Nokia/HMD Global had the one stand at Mobile World Congress that was completely packed from start to finish. While the firms' Nokia 6 looks to be an excellent mid-range handset, most people were there to get a look at the modern incarnation of the Nokia 3310. Both phones were deserved 'Best of MWC' winners, but it seems the retro device won't work in many countries across the world, including the US and Canada.

While the Nokia 3310 is an updated version of a classic piece of tech, it still features some of the original's specs, including the frequencies used to connect to the networks - 900MHz and 1800MHz. The problem is that most carriers in the US and Canada no longer support these old bands. CNET notes that to work with a carrier such as AT&T, the 2G-only phone would have to use the 850MHz frequency in addition to 1900MHz.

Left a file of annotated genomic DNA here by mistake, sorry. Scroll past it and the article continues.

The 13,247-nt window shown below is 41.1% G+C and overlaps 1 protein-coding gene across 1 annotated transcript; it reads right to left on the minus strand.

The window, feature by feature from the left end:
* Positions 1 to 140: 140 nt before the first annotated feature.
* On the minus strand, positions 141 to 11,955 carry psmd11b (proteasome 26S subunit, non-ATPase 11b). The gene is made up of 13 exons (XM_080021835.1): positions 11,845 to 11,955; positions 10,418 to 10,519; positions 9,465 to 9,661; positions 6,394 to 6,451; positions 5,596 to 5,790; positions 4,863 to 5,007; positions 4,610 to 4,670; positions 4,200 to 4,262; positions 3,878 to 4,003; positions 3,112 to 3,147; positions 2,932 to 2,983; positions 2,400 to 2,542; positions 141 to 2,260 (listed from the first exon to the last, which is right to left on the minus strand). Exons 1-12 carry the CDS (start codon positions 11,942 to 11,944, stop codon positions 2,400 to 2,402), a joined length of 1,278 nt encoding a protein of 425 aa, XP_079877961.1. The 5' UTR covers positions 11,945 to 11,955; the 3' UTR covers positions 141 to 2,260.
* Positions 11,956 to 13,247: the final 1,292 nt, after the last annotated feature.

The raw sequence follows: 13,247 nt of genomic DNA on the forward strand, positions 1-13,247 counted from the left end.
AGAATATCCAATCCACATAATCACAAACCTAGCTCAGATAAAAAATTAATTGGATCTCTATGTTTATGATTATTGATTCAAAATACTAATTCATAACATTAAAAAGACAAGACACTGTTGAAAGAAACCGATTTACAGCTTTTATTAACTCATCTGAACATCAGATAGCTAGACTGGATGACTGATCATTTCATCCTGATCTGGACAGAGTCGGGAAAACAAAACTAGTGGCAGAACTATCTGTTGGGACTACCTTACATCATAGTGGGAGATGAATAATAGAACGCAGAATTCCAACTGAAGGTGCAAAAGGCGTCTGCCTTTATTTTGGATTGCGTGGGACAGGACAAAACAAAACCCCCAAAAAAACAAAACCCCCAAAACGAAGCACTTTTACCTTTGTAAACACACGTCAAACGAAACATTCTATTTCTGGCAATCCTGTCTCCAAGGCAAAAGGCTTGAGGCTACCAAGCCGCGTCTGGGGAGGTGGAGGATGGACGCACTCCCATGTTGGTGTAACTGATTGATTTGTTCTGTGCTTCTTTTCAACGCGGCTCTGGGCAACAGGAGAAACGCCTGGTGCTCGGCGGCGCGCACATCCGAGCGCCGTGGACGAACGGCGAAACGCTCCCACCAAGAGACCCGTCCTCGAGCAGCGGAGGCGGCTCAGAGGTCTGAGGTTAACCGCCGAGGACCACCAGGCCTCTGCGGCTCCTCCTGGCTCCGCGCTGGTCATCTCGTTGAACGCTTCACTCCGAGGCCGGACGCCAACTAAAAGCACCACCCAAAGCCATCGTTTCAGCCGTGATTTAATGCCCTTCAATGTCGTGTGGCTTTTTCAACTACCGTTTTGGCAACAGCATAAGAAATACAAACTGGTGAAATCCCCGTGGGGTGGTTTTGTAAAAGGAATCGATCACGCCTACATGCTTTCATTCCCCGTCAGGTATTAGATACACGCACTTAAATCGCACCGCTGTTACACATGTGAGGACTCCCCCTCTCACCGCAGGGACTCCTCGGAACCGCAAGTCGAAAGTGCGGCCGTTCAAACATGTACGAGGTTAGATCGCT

"It's not that we're not not launching in the U.S.," HMD Global's head of global marketing Patrick Mercanton said. "It's that the U.S. takes a little bit longer to ramp up."

The Nokia 3310 will soon be unusable in Australia and Singapore, too, where carriers are in the process of shutting down the two frequencies.

Areas in Europe, Africa, the Middle East, and Asia still use the Nokia 3310's bands, meaning it will work fine in these locations.

But all is not lost for fans of the much-loved device. HMD Global no doubt understands the potential of its handset in the States, and appears to be working on a way to get it into the US market. "We'll probably end with the US at some point," Mercanton said. "It's definitely on our radar [...] we want to go into the US because we want to have a global launch."

Or maybe the Nokia 3310 will just turn out to be an expensive way of playing snake in the US.